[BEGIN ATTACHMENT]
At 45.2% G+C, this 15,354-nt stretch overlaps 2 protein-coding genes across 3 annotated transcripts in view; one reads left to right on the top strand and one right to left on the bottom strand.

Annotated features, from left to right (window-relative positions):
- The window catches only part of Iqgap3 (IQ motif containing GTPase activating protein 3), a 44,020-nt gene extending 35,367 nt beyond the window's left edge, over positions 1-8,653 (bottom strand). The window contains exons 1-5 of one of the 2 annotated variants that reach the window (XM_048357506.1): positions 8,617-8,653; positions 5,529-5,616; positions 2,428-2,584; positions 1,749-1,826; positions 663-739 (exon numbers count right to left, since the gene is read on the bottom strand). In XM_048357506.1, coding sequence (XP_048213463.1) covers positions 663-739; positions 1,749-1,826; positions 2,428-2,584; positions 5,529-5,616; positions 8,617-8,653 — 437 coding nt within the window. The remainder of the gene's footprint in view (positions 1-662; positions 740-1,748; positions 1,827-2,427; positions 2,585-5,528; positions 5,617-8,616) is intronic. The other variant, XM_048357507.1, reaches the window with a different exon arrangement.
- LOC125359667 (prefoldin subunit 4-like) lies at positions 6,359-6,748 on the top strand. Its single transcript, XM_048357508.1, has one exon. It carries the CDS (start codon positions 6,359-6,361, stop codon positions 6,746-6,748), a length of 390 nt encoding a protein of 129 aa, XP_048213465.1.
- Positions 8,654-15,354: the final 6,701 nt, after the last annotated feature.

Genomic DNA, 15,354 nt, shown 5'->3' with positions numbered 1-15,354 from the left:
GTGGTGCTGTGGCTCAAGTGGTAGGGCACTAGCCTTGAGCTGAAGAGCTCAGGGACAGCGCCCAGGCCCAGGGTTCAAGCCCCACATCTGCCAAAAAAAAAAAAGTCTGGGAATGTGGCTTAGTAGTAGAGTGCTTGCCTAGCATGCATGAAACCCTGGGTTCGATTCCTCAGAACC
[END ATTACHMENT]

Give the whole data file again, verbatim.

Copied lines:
At 45.2% G+C, this 15,354-nt stretch overlaps 2 protein-coding genes across 3 annotated transcripts in view; one reads left to right on the top strand and one right to left on the bottom strand.

Annotated features, from left to right (window-relative positions):
- The window catches only part of Iqgap3 (IQ motif containing GTPase activating protein 3), a 44,020-nt gene extending 35,367 nt beyond the window's left edge, over positions 1-8,653 (bottom strand). The window contains exons 1-5 of one of the 2 annotated variants that reach the window (XM_048357506.1): positions 8,617-8,653; positions 5,529-5,616; positions 2,428-2,584; positions 1,749-1,826; positions 663-739 (exon numbers count right to left, since the gene is read on the bottom strand). In XM_048357506.1, coding sequence (XP_048213463.1) covers positions 663-739; positions 1,749-1,826; positions 2,428-2,584; positions 5,529-5,616; positions 8,617-8,653 — 437 coding nt within the window. The remainder of the gene's footprint in view (positions 1-662; positions 740-1,748; positions 1,827-2,427; positions 2,585-5,528; positions 5,617-8,616) is intronic. The other variant, XM_048357507.1, reaches the window with a different exon arrangement.
- LOC125359667 (prefoldin subunit 4-like) lies at positions 6,359-6,748 on the top strand. Its single transcript, XM_048357508.1, has one exon. It carries the CDS (start codon positions 6,359-6,361, stop codon positions 6,746-6,748), a length of 390 nt encoding a protein of 129 aa, XP_048213465.1.
- Positions 8,654-15,354: the final 6,701 nt, after the last annotated feature.

Genomic DNA, 15,354 nt, shown 5'->3' with positions numbered 1-15,354 from the left:
GTGGTGCTGTGGCTCAAGTGGTAGGGCACTAGCCTTGAGCTGAAGAGCTCAGGGACAGCGCCCAGGCCCAGGGTTCAAGCCCCACATCTGCCAAAAAAAAAAAAGTCTGGGAATGTGGCTTAGTAGTAGAGTGCTTGCCTAGCATGCATGAAACCCTGGGTTCGATTCCTCAGAACC